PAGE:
5 important conversations in education

5 important conversations in education

The Luminary Labs team’s top takeaways from SXSW EDU 2023.

This month, the Luminary Labs team was at SXSW EDU, an annual event that brings together “the learner, the practitioner, the entrepreneur, and the visionary to share their groundbreaking stories, tackle complex issues, and build reimagined paths forward.” We attended sessions on topics like education R&D, education infrastructure, and building the space workforce. And this year, we also organized a session of our own to share the story behind CTE CyberNet, a national cybersecurity professional development initiative designed and managed by Luminary Labs on behalf of the U.S. Department of Education.

This wasn’t our first time at SXSW EDU, and it won’t be our last. Aside from thought-provoking sessions on the biggest questions and ideas in the future of work and education, we also love meeting with partners and taking the pulse on the education sector — all while enjoying Austin’s legendary tacos. The conversations that happen at this event impact millions of teachers and students across the United States, and the initiatives and ideas that gain traction play a major role in bringing prosperity and opportunity to communities in every corner of the country.

Those tacos don’t travel well, but we came home with fresh insights to share. We’ve curated five top takeaways from SXSW EDU conversations — on the stage and beyond.

It’s time to turn up the volume on education R&D.

A “DARPA for education” has been in the works for years, but is gaining momentum with new federal funding. This is great news for education, but will require greater engagement with those on the ground.

For starters, the term R&D does not resonate with educators — many of whom do not see how it relates to their day-to-day work and may be wary of how approaches typically associated with defense and scientific discovery could be relevant to their classrooms. This is exacerbated by the disproportionate amount of “R,” at the expense of “D”; there are limited resources, incentives, and infrastructure for taking learning-science breakthroughs out of the “lab” (small-scale pilots), developing and refining at mid-scale, and securing buy-in and investment to scale across states and regions.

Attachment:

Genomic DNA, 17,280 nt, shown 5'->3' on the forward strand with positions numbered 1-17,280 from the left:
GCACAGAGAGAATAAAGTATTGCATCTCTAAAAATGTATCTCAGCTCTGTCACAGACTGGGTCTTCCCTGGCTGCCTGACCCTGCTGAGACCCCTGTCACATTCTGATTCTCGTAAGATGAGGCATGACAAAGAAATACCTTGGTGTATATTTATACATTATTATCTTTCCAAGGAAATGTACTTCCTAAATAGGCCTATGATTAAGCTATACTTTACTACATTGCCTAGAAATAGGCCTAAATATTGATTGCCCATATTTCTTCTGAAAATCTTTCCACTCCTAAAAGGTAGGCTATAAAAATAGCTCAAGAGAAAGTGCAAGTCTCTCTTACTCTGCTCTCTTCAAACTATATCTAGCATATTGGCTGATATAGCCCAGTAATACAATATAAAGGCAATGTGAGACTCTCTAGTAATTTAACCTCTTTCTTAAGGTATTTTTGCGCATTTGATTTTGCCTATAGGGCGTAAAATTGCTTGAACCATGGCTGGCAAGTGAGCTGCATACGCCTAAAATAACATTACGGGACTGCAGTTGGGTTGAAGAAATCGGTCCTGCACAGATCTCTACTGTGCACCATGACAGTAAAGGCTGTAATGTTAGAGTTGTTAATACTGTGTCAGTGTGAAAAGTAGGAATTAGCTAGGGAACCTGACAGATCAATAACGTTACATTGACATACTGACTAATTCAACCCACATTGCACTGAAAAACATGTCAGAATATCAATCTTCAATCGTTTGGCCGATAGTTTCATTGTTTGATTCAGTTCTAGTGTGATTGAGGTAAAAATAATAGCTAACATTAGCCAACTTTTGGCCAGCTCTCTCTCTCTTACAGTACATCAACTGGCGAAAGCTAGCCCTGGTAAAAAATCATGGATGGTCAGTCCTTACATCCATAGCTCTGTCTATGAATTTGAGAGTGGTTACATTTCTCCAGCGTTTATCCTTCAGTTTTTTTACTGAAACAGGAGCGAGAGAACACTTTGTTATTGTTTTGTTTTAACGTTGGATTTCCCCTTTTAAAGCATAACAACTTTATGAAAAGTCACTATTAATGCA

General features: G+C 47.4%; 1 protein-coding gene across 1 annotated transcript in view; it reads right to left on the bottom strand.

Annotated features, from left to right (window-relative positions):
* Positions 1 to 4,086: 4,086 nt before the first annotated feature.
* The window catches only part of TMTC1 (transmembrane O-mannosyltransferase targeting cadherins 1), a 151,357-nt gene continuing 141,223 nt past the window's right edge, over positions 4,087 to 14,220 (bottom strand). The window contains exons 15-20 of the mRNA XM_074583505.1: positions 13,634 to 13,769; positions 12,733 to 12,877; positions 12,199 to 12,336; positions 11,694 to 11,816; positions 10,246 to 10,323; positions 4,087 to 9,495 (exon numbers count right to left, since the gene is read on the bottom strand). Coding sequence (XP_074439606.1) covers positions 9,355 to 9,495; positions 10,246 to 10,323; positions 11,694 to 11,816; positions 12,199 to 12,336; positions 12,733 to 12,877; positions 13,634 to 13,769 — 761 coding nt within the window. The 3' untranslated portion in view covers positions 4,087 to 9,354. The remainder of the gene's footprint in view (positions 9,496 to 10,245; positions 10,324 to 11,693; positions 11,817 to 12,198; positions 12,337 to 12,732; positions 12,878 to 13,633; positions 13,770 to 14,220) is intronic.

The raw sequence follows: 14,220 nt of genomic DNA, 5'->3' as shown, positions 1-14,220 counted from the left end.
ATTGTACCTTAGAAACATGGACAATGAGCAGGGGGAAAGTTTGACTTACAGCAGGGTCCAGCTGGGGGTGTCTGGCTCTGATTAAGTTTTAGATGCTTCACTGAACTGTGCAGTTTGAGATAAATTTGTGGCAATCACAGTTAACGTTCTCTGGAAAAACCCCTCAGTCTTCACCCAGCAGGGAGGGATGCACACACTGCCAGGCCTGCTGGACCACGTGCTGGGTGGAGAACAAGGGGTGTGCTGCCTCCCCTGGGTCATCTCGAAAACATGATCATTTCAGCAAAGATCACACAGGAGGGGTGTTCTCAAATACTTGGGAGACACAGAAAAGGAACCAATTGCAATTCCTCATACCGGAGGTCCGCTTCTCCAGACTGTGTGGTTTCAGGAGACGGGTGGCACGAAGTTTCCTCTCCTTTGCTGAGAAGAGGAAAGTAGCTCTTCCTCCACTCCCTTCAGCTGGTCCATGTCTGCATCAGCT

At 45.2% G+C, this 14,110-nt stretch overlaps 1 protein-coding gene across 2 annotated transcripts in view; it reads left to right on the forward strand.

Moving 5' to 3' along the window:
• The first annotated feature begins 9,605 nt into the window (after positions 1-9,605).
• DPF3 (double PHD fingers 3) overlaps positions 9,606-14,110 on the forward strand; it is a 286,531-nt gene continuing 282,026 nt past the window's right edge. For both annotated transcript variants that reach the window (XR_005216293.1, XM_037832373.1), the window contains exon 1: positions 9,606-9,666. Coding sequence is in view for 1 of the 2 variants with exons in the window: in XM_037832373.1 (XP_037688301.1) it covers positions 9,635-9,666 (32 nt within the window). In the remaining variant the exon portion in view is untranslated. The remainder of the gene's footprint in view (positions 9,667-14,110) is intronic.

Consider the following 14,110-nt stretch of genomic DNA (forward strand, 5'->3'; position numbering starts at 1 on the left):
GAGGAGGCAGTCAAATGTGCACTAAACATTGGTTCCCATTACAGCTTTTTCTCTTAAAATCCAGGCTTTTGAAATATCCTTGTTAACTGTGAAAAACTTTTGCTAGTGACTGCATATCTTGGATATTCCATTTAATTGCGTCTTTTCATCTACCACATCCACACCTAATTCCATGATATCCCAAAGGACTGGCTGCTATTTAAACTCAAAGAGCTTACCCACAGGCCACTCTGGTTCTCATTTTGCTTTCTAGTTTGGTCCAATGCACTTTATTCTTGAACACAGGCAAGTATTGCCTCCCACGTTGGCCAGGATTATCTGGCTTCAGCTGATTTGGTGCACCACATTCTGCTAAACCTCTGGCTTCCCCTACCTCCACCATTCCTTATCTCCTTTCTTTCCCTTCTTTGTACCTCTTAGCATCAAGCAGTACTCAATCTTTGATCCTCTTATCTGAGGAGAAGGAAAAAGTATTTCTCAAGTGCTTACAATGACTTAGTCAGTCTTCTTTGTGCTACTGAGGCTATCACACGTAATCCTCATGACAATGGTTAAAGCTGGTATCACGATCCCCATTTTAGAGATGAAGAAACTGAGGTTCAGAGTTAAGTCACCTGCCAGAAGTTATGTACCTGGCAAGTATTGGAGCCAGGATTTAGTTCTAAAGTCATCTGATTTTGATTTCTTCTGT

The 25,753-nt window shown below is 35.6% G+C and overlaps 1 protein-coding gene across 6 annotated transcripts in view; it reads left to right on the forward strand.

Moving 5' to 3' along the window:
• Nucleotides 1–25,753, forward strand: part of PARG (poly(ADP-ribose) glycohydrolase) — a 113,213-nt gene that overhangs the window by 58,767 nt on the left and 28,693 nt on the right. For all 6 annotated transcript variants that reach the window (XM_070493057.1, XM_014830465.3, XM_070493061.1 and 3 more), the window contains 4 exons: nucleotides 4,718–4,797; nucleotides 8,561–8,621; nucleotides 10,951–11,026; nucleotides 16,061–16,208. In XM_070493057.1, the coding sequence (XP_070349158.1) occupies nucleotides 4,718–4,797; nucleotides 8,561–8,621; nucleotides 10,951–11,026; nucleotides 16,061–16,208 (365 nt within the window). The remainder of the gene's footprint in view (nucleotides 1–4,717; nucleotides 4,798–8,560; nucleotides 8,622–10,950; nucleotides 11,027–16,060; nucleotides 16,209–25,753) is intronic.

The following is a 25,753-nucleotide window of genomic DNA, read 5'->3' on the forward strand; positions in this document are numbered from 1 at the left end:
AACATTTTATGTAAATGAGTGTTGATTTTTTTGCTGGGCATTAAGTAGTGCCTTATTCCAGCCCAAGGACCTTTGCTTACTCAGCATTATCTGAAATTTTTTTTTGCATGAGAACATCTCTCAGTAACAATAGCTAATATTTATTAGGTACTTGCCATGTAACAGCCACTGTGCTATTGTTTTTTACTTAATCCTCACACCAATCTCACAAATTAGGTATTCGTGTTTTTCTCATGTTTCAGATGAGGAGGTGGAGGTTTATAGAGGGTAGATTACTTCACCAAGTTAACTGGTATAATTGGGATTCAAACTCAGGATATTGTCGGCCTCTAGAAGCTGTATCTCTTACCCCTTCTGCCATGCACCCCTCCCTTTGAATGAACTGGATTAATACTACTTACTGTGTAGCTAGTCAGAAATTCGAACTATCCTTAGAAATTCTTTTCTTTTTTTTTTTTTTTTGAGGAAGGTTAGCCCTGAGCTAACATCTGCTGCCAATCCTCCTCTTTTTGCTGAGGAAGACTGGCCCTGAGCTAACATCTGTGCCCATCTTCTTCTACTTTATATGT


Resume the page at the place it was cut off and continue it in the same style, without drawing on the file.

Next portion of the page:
To realize the potential of these new investments, the U.S. will need to expand awareness of education R&D benefits and find ways to engage teachers, administrators, and district staff in these efforts. The Alliance for Learning Innovation — a new cross-sector coalition — is coalescing efforts to advocate for increased investments and strategies that support education innovation.

→ Go deeper with a recording of an SXSW EDU session on education R&D and the Alliance for Learning Innovation’s policy recommendations

Schools can’t be separated from the communities in which they operate.

The COVID-19 pandemic demonstrated how learning can happen outside of schools, but it also emphasized the vast inequities in digital and social infrastructure across communities. One of the biggest themes at this year’s conference was how to better integrate schools into their communities — and in turn, how to better integrate communities into schooling.

Sessions highlighted a range of locally driven initiatives, in which a broad range of stakeholders — from students and their families to educators and industry — have been engaged in helping design and implement solutions.

Pictured from left to right: Lisa-Marie Pierre, Ph.D., Senior Open Innovation Associate at Luminary Labs; Kim Muschalek, Director, CIS/Computer Science Department at San Antonio College; Ashley Greeley, NCAE-C PMO Pathways Project Lead at the National Security Agency; Robbie Harris, Assistant Principal at St. Philip’s Early College High School

Examples included community engagement committees across Kentucky, as well as career and technical education (CTE) programs in West Alabama that provide medical training for students. Our own CTE CyberNet, a national initiative supported by multiple federal agencies, also hosted a panel discussion on its localized approach to high school CTE cybersecurity teacher professional development.

To build on these bright spots, communities will need to expand common perceptions of educational “infrastructure” — prioritizing solutions that engage school communities, foster greater connections between education and industry, and leverage existing community assets.